When we began research on this story in June 2015, we spoke with people on all sides of this issue and asked Canadian consumers what they think about vitamins and supplements.
We set out to answer two fundamental questions about supplements: Are you getting what you’re promised on the label? And do you need to take them?
We discovered that while Health Canada sets standards for supplements sold in Canada, it’s up to manufacturers to make sure their products comply. The results of product lab testing are not normally made available to the public. As a result, Canadian consumers often don’t have access to independent information to evaluate vitamins and supplements.
LabDoor is a for-profit company based in San Francisco, California, The company says it brings consumers more information on what’s in vitamins and supplements by making the results of independent testing public.
LabDoor's investors and partners include Rock Health, a San Francisco-based venture fund that invests in health-care research, and the Mayo Clinic. The company has been profiled in the New York Times here and here and also in Forbes.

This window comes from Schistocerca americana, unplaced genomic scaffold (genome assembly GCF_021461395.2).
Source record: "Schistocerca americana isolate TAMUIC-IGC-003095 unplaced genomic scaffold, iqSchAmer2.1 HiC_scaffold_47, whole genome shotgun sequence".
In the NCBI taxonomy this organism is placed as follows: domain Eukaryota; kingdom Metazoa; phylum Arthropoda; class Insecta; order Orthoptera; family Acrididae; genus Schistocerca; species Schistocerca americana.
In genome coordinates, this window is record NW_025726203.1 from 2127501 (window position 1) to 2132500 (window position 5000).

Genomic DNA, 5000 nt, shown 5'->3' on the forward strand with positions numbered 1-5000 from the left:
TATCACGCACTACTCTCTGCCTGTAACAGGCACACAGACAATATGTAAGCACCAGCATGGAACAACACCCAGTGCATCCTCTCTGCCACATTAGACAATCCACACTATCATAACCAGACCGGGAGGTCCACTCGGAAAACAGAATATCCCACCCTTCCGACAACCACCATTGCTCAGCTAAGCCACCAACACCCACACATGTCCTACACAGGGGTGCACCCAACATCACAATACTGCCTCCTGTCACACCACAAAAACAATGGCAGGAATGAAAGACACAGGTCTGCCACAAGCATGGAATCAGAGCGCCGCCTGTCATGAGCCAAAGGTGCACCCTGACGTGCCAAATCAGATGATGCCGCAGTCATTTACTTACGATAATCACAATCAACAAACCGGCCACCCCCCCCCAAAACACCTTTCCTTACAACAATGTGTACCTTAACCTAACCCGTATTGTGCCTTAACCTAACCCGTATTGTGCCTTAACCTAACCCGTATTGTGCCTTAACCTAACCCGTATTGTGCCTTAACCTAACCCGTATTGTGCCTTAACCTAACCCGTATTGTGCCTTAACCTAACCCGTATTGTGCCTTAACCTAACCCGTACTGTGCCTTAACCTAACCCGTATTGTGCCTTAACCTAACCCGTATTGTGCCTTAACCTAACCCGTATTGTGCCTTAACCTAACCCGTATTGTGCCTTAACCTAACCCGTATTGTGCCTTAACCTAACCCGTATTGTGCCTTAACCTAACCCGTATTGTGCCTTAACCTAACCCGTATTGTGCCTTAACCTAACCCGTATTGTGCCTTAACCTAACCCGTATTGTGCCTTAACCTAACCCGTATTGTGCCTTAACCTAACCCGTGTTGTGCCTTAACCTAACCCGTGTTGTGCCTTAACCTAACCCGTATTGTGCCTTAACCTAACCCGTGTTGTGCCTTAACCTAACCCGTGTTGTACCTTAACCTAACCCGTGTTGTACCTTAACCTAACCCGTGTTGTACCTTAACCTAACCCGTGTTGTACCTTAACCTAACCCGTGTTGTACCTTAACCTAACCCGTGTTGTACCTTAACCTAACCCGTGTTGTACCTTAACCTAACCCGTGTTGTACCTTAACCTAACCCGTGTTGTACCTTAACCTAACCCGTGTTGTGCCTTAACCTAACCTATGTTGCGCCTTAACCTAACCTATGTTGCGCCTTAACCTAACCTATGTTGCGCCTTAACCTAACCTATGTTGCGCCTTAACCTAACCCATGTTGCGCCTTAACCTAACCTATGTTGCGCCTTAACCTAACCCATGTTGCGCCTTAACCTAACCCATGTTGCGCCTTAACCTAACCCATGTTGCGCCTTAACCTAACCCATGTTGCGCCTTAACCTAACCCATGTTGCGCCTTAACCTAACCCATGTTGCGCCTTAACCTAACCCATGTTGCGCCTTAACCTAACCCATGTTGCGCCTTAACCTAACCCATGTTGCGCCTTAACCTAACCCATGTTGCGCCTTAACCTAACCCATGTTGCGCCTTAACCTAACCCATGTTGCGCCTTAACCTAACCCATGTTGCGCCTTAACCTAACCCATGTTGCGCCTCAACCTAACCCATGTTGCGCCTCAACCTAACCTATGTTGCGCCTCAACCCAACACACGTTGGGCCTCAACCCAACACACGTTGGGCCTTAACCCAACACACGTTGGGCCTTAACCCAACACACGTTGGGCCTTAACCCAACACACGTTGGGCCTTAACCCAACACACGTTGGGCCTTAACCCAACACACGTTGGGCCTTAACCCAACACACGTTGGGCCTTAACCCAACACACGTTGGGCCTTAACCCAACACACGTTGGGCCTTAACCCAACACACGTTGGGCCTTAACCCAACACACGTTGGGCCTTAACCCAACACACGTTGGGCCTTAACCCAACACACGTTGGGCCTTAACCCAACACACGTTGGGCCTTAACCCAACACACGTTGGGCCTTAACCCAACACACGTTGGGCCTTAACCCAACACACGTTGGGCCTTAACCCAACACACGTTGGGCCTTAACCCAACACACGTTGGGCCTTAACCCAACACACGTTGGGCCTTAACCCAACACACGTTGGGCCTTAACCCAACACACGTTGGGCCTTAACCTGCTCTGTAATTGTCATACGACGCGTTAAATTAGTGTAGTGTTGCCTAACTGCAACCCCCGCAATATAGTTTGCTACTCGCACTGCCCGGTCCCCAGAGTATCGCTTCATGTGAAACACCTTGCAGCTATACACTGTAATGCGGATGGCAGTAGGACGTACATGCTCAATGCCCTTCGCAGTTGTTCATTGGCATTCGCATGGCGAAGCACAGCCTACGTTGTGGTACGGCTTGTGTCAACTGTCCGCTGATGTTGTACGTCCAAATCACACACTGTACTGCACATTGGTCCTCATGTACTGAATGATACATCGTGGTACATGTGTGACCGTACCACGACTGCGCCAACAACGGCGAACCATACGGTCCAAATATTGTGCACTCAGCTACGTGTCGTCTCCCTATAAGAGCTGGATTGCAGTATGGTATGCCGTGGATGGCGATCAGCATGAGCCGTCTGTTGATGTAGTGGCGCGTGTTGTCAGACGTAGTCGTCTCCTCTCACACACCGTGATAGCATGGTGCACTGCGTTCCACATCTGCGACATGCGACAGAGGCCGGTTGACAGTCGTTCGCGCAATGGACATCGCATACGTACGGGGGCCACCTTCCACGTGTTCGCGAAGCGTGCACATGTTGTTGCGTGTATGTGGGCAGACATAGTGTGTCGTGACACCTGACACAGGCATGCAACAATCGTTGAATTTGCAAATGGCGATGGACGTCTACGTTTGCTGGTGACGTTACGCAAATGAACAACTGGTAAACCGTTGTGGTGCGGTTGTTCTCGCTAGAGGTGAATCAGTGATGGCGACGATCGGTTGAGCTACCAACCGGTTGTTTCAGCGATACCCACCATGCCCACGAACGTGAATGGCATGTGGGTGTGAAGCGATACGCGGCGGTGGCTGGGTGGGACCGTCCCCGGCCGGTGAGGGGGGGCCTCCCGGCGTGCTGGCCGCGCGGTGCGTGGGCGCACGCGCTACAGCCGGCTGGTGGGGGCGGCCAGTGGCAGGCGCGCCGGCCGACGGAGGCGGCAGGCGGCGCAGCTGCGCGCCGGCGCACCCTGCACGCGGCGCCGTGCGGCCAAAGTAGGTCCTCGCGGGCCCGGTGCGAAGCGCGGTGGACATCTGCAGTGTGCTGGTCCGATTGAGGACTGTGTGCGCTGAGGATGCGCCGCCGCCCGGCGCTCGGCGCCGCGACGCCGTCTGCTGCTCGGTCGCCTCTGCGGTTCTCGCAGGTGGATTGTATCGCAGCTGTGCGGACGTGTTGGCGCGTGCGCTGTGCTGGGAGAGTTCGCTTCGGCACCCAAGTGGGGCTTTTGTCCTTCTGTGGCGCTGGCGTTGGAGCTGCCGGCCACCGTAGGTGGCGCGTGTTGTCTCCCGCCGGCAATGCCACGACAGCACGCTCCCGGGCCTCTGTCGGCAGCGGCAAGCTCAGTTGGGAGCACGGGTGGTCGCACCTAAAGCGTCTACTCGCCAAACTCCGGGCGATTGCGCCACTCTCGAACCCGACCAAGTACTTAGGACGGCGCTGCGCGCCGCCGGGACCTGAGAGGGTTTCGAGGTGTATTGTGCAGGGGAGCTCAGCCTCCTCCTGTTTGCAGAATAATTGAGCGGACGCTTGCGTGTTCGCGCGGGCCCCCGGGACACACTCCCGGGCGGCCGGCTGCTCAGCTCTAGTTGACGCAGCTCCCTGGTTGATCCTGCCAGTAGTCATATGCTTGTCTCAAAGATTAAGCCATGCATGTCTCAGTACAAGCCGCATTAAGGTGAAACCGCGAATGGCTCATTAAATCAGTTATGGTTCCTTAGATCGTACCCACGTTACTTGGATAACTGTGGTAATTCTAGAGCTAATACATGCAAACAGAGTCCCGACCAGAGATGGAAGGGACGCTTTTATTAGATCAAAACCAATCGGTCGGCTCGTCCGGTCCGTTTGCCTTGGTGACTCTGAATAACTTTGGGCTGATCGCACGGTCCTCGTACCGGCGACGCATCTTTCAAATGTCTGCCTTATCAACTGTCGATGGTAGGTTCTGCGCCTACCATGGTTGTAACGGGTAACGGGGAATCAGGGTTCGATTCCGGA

LabDoor tests products and publishes the results on it website. The data is analyzed by LabDoor and translated into a grade for each product using an algorithm. Purity, ingredient content (label accuracy), nutrition content, freshness, and price have an impact on the ‘grade’ the product receives and how it ranks in comparison to its counterparts.
While LabDoor is a for-profit company, the company is primarily funded by the products sold through LabDoor’s website and by yearly subscriptions for ‘premium’ content.
ABOUT THE LAB
Marketplace selected products from Canadian shelves based on popularity, price, and recommendations from store clerks and pharmacists. Based on LabDoor’s recommendation, we sent the products to an independent, ISO 17025-certified, FDA-approved lab in Michigan. The methods used are government or industry standard methodologies. The lab also does testing for the supplement industry.